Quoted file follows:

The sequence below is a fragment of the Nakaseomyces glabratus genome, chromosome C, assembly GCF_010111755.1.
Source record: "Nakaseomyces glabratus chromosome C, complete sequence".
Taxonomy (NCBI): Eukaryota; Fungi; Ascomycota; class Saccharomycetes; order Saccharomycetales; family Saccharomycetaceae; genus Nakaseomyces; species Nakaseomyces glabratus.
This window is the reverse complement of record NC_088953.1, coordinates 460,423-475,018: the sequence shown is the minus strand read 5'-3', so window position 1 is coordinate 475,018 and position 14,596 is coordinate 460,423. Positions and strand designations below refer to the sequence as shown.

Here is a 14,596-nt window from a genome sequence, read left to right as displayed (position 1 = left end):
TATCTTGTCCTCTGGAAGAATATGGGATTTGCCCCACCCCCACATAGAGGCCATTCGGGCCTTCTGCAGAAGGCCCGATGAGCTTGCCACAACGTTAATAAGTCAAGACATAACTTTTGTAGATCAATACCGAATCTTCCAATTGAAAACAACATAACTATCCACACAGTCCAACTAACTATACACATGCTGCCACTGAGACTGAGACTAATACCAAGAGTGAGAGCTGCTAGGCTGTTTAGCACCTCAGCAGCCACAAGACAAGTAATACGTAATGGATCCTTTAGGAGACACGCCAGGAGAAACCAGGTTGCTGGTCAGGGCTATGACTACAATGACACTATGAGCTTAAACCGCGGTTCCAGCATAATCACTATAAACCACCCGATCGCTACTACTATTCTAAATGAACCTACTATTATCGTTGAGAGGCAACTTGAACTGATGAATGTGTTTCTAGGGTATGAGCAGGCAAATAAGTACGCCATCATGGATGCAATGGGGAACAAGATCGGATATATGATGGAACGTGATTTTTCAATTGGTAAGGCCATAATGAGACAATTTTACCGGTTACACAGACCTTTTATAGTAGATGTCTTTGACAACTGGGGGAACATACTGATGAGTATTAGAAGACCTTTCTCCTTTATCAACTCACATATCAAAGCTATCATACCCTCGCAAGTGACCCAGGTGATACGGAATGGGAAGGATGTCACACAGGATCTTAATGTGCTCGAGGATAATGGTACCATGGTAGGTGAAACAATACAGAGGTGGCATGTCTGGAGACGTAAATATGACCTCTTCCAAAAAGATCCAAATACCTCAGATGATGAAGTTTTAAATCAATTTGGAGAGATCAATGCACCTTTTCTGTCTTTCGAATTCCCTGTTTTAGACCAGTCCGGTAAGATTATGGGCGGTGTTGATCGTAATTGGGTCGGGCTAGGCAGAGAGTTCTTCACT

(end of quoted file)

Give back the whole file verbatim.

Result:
The sequence below is a fragment of the Nakaseomyces glabratus genome, chromosome C, assembly GCF_010111755.1.
Source record: "Nakaseomyces glabratus chromosome C, complete sequence".
Taxonomy (NCBI): Eukaryota; Fungi; Ascomycota; class Saccharomycetes; order Saccharomycetales; family Saccharomycetaceae; genus Nakaseomyces; species Nakaseomyces glabratus.
This window is the reverse complement of record NC_088953.1, coordinates 460,423-475,018: the sequence shown is the minus strand read 5'-3', so window position 1 is coordinate 475,018 and position 14,596 is coordinate 460,423. Positions and strand designations below refer to the sequence as shown.

Here is a 14,596-nt window from a genome sequence, read left to right as displayed (position 1 = left end):
TATCTTGTCCTCTGGAAGAATATGGGATTTGCCCCACCCCCACATAGAGGCCATTCGGGCCTTCTGCAGAAGGCCCGATGAGCTTGCCACAACGTTAATAAGTCAAGACATAACTTTTGTAGATCAATACCGAATCTTCCAATTGAAAACAACATAACTATCCACACAGTCCAACTAACTATACACATGCTGCCACTGAGACTGAGACTAATACCAAGAGTGAGAGCTGCTAGGCTGTTTAGCACCTCAGCAGCCACAAGACAAGTAATACGTAATGGATCCTTTAGGAGACACGCCAGGAGAAACCAGGTTGCTGGTCAGGGCTATGACTACAATGACACTATGAGCTTAAACCGCGGTTCCAGCATAATCACTATAAACCACCCGATCGCTACTACTATTCTAAATGAACCTACTATTATCGTTGAGAGGCAACTTGAACTGATGAATGTGTTTCTAGGGTATGAGCAGGCAAATAAGTACGCCATCATGGATGCAATGGGGAACAAGATCGGATATATGATGGAACGTGATTTTTCAATTGGTAAGGCCATAATGAGACAATTTTACCGGTTACACAGACCTTTTATAGTAGATGTCTTTGACAACTGGGGGAACATACTGATGAGTATTAGAAGACCTTTCTCCTTTATCAACTCACATATCAAAGCTATCATACCCTCGCAAGTGACCCAGGTGATACGGAATGGGAAGGATGTCACACAGGATCTTAATGTGCTCGAGGATAATGGTACCATGGTAGGTGAAACAATACAGAGGTGGCATGTCTGGAGACGTAAATATGACCTCTTCCAAAAAGATCCAAATACCTCAGATGATGAAGTTTTAAATCAATTTGGAGAGATCAATGCACCTTTTCTGTCTTTCGAATTCCCTGTTTTAGACCAGTCCGGTAAGATTATGGGCGGTGTTGATCGTAATTGGGTCGGGCTAGGCAGAGAGTTCTTCACT